DNA replication and RNA transcription and translation | Khan Academy
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DNA replication and RNA transcription and translation | Khan Academy


– [Voiceover] We’ve already
talked about how DNA’s structure as this double helix, this twisted ladder, makes it suitable for being the
molecular basis of heredity. And what we wanna do in this video is get a better appreciation
for why it is suitable, and the mechanism by which it is the molecular basis for heredity. And we’re gonna focus
on a conceptual level, I’m not gonna go into all of the, I guess you could say biochemical details. Really just give you the
conceptual idea of what happens. So right over here this
could be a fragment of DNA, I have, what, I have– This is eight base pairs depicted. And just to be clear,
and we talked about this in the introductory video to DNA, DNA is much more than, you
know, a handful of base pairs. The DNA molecule can be tens
of millions of base pairs long. So for example this might be a section of a much longer molecule, so the much longer strand of DNA, and even there I’m probably
not giving justice to it. But this might just be this
very, very small section, let me do this in a different color, this little section right over here, zoomed in. So once again it might
be part of a molecule that has not seven or eight base pairs, but might have 70 million base pairs. So just like that. So let’s understand what a
molecular basis of heredity would need to do. Well first of all it would
need to be replicable. Or we would need to be
able to replicate it. As a cell divides, the two new cells would want to have the same genetic material. So how does DNA replicate? And this process is called replication. And we covered this in the
introduction video as well, but it’s nice to see
the different processes next to each other. And replication, you can imagine taking either splitting these
two sides of the ladder, and actually let’s do that. So let me copy and paste, so if I take that side right over there, so let me copy and then paste it. And then there we go, a little bit of it is
dropping below the video but I think that serves the purpose. And then let’s copy and
paste the other side. So let me select that. And then I copy and then I paste, and it’s just like that. And so you can imagine if
you were to split these, these things you could call
them two sides of the ladder, that either side could be used
to construct the other side. And then you would have two strands, two identical strands of the DNA. And so let’s see what
that actually looks like. So let me get my pen tool out now, let me deselect this,
get the pen tool out. It’s a new tool I’m using, so let me make sure I’m doing it right. Alright, so from this side, from this left side, or at least what we are
looking at as the left side, you can then construct another right side based on this information. A always pairs with T if
we’re talking about DNA. So adenine pairs with
thymine just like that. Thymine pairs with adenine Let me do that a little bit neater. Thymine pairs with adenine, guanine pairs with cytosine, cytosine pairs with guanine, falling a little bit down here. And just like that I was able to construct a new right hand side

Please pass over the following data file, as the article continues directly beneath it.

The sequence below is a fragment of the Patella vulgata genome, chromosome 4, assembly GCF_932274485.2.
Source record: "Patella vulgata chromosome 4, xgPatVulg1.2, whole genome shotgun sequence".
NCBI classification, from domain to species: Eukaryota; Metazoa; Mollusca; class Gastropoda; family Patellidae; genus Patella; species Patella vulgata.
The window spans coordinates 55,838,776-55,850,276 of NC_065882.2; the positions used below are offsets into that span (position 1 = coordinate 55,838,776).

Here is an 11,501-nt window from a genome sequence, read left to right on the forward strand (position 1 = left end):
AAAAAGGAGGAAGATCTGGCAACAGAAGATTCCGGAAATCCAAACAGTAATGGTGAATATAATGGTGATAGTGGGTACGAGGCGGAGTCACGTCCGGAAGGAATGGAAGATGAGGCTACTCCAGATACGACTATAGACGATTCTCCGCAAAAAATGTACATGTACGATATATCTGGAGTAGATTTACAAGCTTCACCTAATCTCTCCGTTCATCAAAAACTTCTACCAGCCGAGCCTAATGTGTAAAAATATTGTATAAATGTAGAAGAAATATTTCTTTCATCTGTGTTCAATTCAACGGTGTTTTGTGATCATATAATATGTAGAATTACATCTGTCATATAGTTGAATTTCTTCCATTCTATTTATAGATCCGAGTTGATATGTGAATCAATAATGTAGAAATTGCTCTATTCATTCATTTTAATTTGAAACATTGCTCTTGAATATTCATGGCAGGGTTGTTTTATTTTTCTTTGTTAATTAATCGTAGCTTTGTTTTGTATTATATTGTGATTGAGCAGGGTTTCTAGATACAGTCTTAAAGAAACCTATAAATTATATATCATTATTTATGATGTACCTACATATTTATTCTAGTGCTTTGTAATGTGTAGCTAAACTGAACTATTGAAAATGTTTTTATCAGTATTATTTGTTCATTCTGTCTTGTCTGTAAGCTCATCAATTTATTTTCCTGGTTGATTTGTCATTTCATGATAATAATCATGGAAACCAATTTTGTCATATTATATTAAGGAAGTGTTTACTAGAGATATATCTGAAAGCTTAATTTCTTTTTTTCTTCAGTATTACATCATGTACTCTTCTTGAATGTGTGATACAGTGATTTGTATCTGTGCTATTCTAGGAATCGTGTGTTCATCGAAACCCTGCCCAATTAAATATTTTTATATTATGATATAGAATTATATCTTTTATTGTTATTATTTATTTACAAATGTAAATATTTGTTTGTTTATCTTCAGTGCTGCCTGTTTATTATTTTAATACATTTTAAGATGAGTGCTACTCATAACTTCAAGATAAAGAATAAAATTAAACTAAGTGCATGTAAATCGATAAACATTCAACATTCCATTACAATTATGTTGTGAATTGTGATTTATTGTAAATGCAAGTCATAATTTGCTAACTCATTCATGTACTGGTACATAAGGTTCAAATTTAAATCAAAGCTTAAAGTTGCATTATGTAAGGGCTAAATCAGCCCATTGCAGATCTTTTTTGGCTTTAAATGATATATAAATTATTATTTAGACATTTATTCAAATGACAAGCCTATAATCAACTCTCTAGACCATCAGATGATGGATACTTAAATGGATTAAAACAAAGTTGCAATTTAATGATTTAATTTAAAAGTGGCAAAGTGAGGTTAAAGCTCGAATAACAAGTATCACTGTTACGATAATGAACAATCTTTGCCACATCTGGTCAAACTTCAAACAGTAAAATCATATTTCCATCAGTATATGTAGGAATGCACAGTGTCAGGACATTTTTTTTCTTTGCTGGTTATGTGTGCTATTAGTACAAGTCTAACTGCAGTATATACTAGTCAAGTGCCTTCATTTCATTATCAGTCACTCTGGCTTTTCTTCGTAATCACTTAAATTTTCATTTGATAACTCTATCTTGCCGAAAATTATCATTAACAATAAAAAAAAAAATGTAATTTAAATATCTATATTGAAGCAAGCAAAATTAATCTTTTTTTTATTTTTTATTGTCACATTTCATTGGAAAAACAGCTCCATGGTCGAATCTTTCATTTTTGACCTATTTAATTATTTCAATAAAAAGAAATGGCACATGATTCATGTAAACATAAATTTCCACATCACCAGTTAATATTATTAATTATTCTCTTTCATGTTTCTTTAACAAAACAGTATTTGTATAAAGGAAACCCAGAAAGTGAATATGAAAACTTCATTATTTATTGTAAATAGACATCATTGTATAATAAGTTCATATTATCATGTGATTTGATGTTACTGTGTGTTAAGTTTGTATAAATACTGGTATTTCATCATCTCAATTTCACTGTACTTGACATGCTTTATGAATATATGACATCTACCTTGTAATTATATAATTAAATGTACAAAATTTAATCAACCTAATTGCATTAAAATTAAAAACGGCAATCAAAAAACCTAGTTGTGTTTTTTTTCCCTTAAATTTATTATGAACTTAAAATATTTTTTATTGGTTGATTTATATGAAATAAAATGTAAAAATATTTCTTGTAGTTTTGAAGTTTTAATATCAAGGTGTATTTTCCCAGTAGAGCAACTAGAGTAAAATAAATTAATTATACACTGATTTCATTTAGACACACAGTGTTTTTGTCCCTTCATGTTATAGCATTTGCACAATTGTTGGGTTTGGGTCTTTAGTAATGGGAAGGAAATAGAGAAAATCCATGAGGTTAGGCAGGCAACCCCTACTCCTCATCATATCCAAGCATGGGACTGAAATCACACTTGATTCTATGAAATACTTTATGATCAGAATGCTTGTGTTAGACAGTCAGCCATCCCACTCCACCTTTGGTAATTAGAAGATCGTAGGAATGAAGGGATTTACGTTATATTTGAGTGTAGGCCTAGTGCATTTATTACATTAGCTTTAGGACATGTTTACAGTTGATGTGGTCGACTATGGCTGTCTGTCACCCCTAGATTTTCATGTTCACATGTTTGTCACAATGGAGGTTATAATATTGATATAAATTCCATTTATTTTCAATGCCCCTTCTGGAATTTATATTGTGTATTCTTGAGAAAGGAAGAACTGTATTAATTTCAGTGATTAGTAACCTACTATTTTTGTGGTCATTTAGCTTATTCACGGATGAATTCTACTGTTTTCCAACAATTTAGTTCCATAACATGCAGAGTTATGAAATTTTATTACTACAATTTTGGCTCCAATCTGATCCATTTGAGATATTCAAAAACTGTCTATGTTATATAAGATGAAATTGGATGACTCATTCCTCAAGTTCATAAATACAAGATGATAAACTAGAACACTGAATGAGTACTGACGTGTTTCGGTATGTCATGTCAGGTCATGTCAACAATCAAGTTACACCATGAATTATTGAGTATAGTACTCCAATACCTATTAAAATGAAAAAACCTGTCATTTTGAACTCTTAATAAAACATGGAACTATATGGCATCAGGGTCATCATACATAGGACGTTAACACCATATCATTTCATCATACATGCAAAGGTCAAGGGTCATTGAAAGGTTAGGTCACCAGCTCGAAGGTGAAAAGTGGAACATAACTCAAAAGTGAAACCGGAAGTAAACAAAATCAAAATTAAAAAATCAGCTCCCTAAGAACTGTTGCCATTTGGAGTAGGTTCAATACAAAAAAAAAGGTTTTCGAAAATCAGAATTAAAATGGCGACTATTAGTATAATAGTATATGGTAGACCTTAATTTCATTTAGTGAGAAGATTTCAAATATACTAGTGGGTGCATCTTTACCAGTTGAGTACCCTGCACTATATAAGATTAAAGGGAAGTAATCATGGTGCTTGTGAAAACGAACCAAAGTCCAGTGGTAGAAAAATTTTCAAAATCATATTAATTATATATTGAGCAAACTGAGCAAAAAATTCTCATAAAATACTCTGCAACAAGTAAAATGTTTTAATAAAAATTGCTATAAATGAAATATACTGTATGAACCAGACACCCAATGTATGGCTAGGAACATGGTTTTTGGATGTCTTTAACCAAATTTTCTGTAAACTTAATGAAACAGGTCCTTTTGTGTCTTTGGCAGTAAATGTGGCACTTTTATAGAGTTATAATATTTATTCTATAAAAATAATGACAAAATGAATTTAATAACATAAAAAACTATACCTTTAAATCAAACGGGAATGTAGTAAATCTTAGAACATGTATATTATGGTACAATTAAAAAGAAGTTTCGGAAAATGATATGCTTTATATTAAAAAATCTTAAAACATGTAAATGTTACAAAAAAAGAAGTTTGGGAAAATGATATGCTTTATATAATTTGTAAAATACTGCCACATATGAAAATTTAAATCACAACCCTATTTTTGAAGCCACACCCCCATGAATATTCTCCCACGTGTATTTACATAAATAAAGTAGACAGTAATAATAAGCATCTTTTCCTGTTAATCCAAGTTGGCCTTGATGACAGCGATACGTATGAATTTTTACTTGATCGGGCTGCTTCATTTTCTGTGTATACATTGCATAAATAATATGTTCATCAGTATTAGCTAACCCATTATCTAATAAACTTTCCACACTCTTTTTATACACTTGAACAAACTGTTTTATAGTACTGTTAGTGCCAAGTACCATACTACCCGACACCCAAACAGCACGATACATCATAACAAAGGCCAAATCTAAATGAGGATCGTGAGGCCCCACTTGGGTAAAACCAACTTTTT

using that left hand side. So maybe I’ll do the new sugar phosphate backbone in yellow. And we can do the same thing here using the original right hand side. So using the original right hand side, once again the T is paired with the A, let me do that in adenine’s color. So we have an adenine and thymine, adenine and thymine, adenine and thymine. Thymine pairs with adenine, so thymine, adenine. Thymine, adenine. Guanine pairs with cytosine. And then cytosine pairs with guanine. So cytosine just like that. And so you can take half
of each of this ladder, and then you can use it to
construct the other half, and what you’ve essentially done is you’ve replicated the actual DNA. And this is actually a
kind of conceptual level of how replication is done before a cell divides and replicates, and the entire cell duplicates itself. So that’s replication. So the next thing you’re
probably thinking about, “Okay, well it’s nice to be
able to replicate yourself “but that’s kind of useless
if that information can’t be “used to define the organism in some way “to express what’s actually happening.” And so let’s think about how the genes in this DNA molecule
are actually expressed. So I’ll write this as “expression”. And actually that warrants
a little bit of a detour because you hear sometimes the words DNA and chromosome and gene used somewhat interchangeably, and they are clearly related, but it’s worth knowing what is what. So when you’re talking about DNA you’re talking literally
about this molecule here that has this sugar phosphate base and it has the sequence of base pairs, it’s got this double helix structure, and so this whole thing this
could be a DNA molecule. Now when you have a DNA molecule and it’s packaged together
with other molecules and proteins and kind of
given a broader structure, then you’re talking about a chromosome. And when you’re talking about a gene, you’re talking about a section of DNA that’s used to express a certain trait. Or actually used to code for
a certain type of protein. So for example this could be, this whole thing could be a strand of DNA, but this part right over,
let’s say in orange I’ll do it, this part in orange right
over here could be one gene, it might define information for one gene, it could define a protein, this section right over here could be used to define another gene. And genes could be anywhere from several thousand base pairs long, all the way up into the millions. And as we’ll see, the way that a gene is expressed, the way we get from the